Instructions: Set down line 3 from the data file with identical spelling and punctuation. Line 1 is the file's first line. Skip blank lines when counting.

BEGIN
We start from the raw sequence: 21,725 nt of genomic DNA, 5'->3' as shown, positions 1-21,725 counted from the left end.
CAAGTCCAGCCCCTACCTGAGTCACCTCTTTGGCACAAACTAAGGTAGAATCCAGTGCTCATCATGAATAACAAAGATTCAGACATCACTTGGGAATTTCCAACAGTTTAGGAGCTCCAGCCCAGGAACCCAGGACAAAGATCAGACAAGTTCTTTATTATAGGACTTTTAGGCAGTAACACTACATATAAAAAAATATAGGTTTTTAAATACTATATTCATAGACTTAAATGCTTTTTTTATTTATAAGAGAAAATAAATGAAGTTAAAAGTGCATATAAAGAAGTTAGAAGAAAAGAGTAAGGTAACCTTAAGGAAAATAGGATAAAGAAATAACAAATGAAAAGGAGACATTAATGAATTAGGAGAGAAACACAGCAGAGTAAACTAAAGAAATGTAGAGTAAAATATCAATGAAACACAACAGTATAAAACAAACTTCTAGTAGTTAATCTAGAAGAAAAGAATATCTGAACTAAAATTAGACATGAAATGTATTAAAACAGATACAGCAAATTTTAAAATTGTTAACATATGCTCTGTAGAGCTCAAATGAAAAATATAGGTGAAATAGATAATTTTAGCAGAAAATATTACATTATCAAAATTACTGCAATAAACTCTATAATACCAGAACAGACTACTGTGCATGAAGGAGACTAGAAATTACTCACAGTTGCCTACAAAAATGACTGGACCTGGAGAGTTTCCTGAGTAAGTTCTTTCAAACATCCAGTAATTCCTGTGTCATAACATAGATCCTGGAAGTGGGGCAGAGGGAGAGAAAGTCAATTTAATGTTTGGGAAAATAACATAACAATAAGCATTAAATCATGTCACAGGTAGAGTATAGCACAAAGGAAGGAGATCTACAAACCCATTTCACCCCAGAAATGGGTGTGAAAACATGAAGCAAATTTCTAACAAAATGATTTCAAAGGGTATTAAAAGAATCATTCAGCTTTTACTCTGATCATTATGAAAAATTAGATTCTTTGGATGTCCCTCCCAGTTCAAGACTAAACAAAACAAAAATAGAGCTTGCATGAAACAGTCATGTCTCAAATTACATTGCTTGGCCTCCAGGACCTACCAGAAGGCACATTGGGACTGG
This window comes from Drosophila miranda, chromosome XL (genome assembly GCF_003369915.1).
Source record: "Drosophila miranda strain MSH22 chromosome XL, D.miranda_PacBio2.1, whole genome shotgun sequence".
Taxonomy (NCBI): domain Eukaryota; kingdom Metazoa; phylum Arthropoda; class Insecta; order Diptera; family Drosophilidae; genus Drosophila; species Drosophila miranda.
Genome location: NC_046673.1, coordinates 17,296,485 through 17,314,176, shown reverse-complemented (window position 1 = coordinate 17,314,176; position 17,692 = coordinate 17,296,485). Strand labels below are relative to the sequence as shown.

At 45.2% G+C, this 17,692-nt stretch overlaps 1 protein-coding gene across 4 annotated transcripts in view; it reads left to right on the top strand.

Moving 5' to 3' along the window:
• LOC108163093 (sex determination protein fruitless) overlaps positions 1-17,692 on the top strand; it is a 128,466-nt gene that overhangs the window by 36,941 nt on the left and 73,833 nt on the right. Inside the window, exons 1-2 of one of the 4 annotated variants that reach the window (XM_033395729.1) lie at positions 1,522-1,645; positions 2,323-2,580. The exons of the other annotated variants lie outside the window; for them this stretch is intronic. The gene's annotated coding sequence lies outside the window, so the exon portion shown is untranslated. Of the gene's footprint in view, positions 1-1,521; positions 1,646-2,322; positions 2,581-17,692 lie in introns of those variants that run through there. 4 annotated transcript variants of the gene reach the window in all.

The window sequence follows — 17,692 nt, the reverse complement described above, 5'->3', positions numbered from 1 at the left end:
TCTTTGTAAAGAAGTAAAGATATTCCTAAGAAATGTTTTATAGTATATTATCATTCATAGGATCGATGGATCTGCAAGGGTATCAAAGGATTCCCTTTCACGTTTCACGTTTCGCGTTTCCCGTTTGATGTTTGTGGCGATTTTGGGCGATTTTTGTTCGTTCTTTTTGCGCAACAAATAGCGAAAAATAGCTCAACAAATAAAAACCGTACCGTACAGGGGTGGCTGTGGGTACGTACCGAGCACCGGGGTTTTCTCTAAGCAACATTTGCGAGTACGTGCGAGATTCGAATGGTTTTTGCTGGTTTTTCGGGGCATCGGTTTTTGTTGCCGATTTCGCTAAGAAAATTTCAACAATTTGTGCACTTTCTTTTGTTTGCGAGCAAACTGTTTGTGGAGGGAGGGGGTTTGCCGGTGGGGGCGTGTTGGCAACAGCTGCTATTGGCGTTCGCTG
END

This window comes from Drosophila miranda, chromosome XL (genome assembly GCF_003369915.1).